It follows that Brussel could not be compelled to answer the questions as to his relationship to the corporations upon the basis of the present record. As previously noted, if he had produced the records as their custodian, he could have been compelled to give testimony which would identify and authenticate them.


A decision which comes close to supporting the order appealed from is McPhaul v. United States.8 McPhaul's conviction of willful failure to comply with a congressional subpoena was sustained. He had been subpoenaed to produce records of the Civil Rights Congress. He refused and claimed his privilege. At the trial, the government introduced a letter on the letterhead of the Civil Rights Congress, dated ten days before the committee hearing, and purportedly signed by McPhaul as executive secretary. The Court deemed the letter 'evidence of the Subcommittee's reasonable basis for believing that the petitioner could produce the records in question' and held that such evidence coupled with his failure to suggest his inability to produce the records 'clearly supported an inference that he could have produced them.'9 In Brussel's case there is no evidence of a basis for belief that he was president of either corporation. Moreover, McPhaul had an ample opportunity to present evidence at trial to rebut the inference, while the proceeding against Brussel was summary and, although he requested a continuance, concluded within a very short time after his refusal.


Counsel for Brussel additionally contend that these proceedings were required to comply with Rule 42(b), F.R.Cr.P., covering prosecution of criminal contempt on notice, since the critical refusal was the one in the presence of the grand jury rather than the refusal in the actual presence of the court. Harris v. United States10 would so require if the proceeding were in criminal contempt, to impose unconditional imprisonment for punitive purposes. We are of the opinion, however, that a summary proceeding in civil contempt was appropriate to coerce Brussel by imprisonment to perform his obligation to the grand jury if the obligation had been established with certainty.11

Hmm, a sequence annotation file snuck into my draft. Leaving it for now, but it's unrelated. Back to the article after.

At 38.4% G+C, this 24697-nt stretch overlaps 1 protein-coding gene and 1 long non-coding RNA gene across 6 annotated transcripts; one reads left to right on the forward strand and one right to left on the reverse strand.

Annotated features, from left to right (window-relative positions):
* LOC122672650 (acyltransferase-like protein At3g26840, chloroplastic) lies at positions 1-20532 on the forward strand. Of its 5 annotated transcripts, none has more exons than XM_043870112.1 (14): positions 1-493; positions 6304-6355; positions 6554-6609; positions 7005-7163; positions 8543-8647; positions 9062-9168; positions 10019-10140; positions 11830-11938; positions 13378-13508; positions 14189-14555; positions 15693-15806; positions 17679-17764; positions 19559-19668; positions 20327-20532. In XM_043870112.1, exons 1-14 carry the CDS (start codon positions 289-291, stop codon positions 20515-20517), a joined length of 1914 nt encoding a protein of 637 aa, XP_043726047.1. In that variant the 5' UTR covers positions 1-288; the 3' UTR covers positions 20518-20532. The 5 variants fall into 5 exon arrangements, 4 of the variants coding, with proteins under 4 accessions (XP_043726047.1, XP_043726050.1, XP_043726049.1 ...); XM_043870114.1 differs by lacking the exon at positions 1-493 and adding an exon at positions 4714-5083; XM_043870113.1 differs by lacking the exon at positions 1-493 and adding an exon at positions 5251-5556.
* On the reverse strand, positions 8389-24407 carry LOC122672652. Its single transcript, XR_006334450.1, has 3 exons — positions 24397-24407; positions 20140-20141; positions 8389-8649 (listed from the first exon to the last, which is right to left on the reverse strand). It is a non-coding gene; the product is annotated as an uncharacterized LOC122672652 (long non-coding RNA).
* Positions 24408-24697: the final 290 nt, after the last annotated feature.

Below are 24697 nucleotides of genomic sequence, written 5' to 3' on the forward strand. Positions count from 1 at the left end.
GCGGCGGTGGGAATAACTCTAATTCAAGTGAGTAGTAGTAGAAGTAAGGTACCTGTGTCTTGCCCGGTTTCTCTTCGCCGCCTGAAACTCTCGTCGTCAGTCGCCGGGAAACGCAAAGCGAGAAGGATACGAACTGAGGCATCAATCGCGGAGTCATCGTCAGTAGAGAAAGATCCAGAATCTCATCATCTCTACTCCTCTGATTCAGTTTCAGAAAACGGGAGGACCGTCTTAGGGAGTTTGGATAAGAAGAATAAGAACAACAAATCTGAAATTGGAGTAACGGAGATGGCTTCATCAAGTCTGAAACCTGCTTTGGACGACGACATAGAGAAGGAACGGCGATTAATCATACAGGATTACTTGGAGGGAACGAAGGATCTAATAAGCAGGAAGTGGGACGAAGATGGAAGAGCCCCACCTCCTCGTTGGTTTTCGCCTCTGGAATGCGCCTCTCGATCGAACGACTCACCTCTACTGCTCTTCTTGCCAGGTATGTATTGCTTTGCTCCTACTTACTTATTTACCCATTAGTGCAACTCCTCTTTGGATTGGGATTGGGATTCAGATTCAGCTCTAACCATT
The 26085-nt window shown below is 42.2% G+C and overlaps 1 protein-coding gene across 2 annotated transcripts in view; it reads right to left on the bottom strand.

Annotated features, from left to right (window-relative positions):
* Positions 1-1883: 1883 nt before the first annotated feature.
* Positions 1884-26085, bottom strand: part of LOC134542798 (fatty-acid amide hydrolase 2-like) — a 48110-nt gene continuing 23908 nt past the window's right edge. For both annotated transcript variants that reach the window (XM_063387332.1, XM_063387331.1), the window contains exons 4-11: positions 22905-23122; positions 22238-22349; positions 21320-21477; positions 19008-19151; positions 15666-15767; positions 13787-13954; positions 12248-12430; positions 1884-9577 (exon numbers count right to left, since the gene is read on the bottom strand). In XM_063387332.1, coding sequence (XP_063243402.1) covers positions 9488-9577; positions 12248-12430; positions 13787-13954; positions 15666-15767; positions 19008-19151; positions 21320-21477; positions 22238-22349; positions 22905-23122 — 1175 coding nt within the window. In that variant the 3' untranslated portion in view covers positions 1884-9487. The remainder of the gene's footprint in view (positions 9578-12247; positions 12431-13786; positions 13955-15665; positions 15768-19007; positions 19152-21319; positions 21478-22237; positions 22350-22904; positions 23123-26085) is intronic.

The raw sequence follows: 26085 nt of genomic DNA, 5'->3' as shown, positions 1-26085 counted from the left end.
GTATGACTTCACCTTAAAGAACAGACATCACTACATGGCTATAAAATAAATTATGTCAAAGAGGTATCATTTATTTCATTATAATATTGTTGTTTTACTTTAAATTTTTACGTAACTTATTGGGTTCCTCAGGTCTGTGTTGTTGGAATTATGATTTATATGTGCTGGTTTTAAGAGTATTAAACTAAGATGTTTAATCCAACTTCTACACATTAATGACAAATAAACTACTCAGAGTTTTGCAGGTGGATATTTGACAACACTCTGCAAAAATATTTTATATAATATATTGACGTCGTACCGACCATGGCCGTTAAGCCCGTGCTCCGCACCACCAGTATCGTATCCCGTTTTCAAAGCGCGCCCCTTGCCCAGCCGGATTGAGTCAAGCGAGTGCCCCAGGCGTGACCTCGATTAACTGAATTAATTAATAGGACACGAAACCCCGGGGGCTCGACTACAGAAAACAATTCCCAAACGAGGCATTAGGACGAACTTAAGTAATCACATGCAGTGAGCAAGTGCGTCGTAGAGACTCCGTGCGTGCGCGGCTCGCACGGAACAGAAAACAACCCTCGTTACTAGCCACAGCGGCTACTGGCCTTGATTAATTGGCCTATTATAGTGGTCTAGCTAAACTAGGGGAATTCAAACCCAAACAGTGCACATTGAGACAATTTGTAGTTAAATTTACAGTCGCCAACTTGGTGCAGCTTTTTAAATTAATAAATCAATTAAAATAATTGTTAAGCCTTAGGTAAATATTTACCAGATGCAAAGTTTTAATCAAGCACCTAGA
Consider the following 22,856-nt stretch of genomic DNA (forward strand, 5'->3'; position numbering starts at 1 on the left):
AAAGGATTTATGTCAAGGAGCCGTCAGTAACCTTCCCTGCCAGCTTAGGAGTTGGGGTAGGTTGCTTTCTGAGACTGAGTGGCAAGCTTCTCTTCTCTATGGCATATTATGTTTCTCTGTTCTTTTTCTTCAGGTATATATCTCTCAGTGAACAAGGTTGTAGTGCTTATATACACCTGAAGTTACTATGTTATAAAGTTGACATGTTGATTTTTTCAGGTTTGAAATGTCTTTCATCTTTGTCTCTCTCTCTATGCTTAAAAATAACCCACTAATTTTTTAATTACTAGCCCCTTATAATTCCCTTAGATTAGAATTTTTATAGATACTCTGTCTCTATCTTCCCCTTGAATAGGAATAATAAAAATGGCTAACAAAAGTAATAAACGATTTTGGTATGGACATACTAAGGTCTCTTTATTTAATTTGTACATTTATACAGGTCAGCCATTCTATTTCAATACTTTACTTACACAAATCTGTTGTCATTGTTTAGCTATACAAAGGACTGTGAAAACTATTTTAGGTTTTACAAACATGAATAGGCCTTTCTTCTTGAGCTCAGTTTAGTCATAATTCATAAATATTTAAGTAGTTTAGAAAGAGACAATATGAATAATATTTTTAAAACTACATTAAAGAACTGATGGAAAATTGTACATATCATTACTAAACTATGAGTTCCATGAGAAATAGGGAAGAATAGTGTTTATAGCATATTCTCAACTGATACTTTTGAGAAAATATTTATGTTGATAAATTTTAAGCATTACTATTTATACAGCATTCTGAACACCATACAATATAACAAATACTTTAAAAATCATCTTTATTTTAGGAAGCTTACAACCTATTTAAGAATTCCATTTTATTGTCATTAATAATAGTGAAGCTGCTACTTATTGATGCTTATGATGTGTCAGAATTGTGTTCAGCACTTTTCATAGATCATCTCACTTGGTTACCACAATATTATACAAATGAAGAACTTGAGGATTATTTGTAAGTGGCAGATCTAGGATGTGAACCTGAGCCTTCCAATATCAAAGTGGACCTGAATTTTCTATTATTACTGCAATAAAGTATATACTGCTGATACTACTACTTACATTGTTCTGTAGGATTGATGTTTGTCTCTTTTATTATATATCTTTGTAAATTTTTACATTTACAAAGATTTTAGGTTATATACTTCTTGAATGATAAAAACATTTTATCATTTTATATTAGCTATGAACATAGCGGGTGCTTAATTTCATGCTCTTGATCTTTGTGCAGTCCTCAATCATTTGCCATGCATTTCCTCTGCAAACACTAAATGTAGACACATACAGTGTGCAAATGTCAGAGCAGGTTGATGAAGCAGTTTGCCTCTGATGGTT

Although we conclude that the order appealed from must be reversed for insufficiency of proof, we make it plain that further proceedings in civil or criminal contempt are not foreclosed by our decision.


The order is reversed and the cause remanded for further proceedings.


Mr. Justice Marshall, Circuit Justice, ordered that Brussel be released on his own recognizance pending this appeal, noting, in part, that 'there appears no evidence in the record of this case that (Brussel) is the custodian of the documents subpoenaed, or indeed that he has any connection with the corporations.' Brussel v. United States, Opinion in Chambers, 396 U.S. 1229, 90 S.Ct. 2, 24 L.Ed.2d 53


Mr. London acknowledged at oral argument before us that he had written a letter confirming the postponement. The letter referred to the adjournment of 'the subpoenas served upon Brussel & Brussel, Inc. and Cybertype, Inc.' The phrasing suggests that Mr. London attached no importance at that time to the distinction between the individual and the corporations. The letter, however, was not produced before the district court


Curcio v. United States (1957), 354 U.S. 118, 122, 77 S.Ct. 1145, 1148, 1 L.Ed.2d 1225


Ibid. p. 125, 77 S.Ct. 1145, 1148, 1 L.Ed.2d 1225


Shillitani v. United States (1966), 384 U.S. 364, 371, 86 S.Ct. 1531, 1536, 16 L.Ed.2d 622


E.g., 18 U.S.C. 1462, 1465


Hoffman v. United States (1951), 341 U.S. 479, 486, 71 S.Ct. 814, 818, 95 L.Ed. 1118


(1960), 364 U.S. 372, 81 S.Ct. 138, 5 L.Ed.2d 136


Ibid. p. 379, 81 S.Ct. p. 143, 5 L.Ed.2d 136


(1965), 382 U.S. 162, 86 S.Ct. 352, 15 L.Ed.2d 240


Shillitani v. United States (1966), 384 U.S. 364, 86 S.Ct. 1531, 16 L.Ed.2d 622. See December 1968 Grand Jury v. United States (7th Cir., 1970), 420 F.2d 1201; In Re Giancana (7th Cir., 1965), 352 F.2d 921, 922; In Re Parker (10th Cir., 1969), 411 F.2d 1067, 1069